BiographyMarco Fonseca was born and raised in Guatemala City and, without a doubt, the long right-wing military dictatorships that ruled the country from the 1954 CIA-backed military coup until 1985, the dictatorships he grew up under, were one of the most important factors in shaping his political outlook.
Anti-Communist and highly repressive dictatorships forged a sense of injustice and resistance to illegitimate and undemocratic power that have been driving forces in much of his intellectual and political work. While in Guatemala City in the early 1980s he studied in the School of History at the national university of San Carlos before migrating to Canada in 1985 as a political refugee of the civil wars that wracked Central America in the 1980s.
Among Fonseca's main intellectual influences during his late high-school years and early university education in Guatemala were the writers associated with Liberation Theology as well as with Latin American Dependency Theory and Critical Theory. Once in Canada, and while working the late-night shift at a carpet manufacturing company in Kitchener-Waterloo, Ontario, Fonseca came into contact with scholars at the Peace and Conflict Studies program, Conrad Grebel College, University of Waterloo who strongly suggested to him to move to Toronto, attend York University and study Latin American politics. Fonseca spent the following twelve years studying at York University and finally received his Ph.D. in Social and Political Thought in 2000 specializing in political philosophy and Latin American Studies. Although the latter field of studies has indeed remained a distinctive feature of Fonseca's intellectual and political research and commitments, more recently he has turned his attention to the critical study of the theory and practice of civil societies in the Western Hemisphere, including Canada, as part of his teaching at Glendon College. His current academic concerns revolve around Gramsci's and Hegel's concepts of civil society.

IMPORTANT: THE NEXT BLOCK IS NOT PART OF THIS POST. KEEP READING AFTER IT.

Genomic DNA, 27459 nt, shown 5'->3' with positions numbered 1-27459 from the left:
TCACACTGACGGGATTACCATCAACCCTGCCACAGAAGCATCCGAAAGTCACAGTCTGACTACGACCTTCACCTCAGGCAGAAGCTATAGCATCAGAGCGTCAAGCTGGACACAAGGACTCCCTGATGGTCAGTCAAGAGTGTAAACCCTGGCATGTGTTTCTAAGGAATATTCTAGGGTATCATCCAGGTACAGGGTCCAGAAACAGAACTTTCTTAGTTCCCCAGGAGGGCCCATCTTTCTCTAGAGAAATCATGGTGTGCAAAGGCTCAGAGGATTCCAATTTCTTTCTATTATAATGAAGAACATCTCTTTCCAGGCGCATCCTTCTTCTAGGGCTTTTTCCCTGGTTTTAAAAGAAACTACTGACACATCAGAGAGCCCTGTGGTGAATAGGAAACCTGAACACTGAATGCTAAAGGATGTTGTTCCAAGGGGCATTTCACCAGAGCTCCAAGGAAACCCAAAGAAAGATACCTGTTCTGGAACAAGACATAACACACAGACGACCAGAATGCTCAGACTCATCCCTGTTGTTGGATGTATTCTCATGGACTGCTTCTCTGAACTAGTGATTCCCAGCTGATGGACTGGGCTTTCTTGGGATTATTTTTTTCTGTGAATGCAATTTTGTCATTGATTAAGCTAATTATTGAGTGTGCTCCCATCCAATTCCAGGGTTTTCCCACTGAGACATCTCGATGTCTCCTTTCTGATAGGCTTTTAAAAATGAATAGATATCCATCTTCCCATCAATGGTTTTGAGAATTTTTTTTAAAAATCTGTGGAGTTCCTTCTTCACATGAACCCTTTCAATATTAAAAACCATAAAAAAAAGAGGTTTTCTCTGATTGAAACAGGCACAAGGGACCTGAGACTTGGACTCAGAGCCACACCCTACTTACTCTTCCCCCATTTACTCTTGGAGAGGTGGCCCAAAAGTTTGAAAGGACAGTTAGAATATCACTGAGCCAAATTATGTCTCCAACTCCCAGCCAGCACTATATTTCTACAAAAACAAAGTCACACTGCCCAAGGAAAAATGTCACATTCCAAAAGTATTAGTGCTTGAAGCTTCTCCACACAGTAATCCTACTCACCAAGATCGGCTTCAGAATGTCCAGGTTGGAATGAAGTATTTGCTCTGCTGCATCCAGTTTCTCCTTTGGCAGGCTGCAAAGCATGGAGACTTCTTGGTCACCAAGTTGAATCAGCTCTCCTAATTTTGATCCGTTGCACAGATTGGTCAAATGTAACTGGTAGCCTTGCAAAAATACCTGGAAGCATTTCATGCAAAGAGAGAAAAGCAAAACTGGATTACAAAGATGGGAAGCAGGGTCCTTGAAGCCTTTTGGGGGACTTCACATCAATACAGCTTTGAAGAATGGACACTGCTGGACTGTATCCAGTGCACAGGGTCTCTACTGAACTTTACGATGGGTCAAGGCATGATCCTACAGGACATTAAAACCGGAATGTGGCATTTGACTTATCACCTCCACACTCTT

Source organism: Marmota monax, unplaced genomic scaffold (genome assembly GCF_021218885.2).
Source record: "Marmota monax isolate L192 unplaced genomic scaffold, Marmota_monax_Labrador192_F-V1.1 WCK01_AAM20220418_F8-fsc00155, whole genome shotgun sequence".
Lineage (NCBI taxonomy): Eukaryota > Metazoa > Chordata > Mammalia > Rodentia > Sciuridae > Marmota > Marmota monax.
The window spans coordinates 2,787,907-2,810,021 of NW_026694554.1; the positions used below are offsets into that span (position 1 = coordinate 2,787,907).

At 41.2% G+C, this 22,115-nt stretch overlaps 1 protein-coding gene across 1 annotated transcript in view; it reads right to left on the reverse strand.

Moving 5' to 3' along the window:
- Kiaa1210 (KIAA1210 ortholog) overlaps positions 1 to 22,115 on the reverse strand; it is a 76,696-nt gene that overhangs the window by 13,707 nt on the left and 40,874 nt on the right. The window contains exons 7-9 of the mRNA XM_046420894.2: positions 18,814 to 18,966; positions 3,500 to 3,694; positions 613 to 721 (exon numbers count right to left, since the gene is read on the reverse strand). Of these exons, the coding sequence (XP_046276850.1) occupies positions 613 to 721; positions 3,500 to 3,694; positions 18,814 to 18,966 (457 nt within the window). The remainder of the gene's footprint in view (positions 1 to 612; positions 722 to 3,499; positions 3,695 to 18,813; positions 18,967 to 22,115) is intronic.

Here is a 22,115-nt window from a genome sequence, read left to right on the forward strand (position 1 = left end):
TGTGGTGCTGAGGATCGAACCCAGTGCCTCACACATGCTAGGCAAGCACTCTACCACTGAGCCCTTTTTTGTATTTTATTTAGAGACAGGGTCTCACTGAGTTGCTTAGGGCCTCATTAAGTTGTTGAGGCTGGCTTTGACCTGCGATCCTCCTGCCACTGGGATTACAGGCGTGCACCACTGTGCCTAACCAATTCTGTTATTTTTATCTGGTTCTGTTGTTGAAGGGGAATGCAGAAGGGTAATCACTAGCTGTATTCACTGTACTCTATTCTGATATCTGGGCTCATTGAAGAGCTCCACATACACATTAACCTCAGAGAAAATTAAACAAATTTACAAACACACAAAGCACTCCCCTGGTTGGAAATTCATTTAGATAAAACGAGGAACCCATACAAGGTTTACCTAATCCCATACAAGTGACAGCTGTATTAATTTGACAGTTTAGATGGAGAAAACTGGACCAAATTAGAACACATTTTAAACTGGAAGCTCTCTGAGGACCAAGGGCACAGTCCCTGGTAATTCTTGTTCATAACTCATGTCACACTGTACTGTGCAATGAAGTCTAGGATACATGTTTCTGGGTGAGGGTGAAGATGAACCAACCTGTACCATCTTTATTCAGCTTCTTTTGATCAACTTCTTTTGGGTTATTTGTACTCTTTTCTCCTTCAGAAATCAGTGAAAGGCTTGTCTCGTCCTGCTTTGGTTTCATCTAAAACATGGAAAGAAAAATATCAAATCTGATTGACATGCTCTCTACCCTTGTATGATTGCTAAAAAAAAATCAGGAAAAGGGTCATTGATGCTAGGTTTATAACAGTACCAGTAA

While writing his Ph.D. dissertation in London, England, in the late 1990s, Fonseca also held a part-time position as a lecturer at Middlesex University, where he taught courses on the political and economic history of Latin America. Since his return to Canada and the completion of his Ph.D. in the Social and Political Thought program at York University in 2000, Fonseca has worked as a contract faculty member at various universities in Ontario with his most recent appointment as an instructor in the Department of International Studies, Glendon College, York University teaching courses on theories of International Studies, Latin American politics, Indigenous Peoples and International Relations, and the theory of civil society.
Areas of Research / Professional Expertise
Critical Theory, Hegel, Gramsci, Marxism, Neomarxism, Latin American Studies, Critical Globalization Studies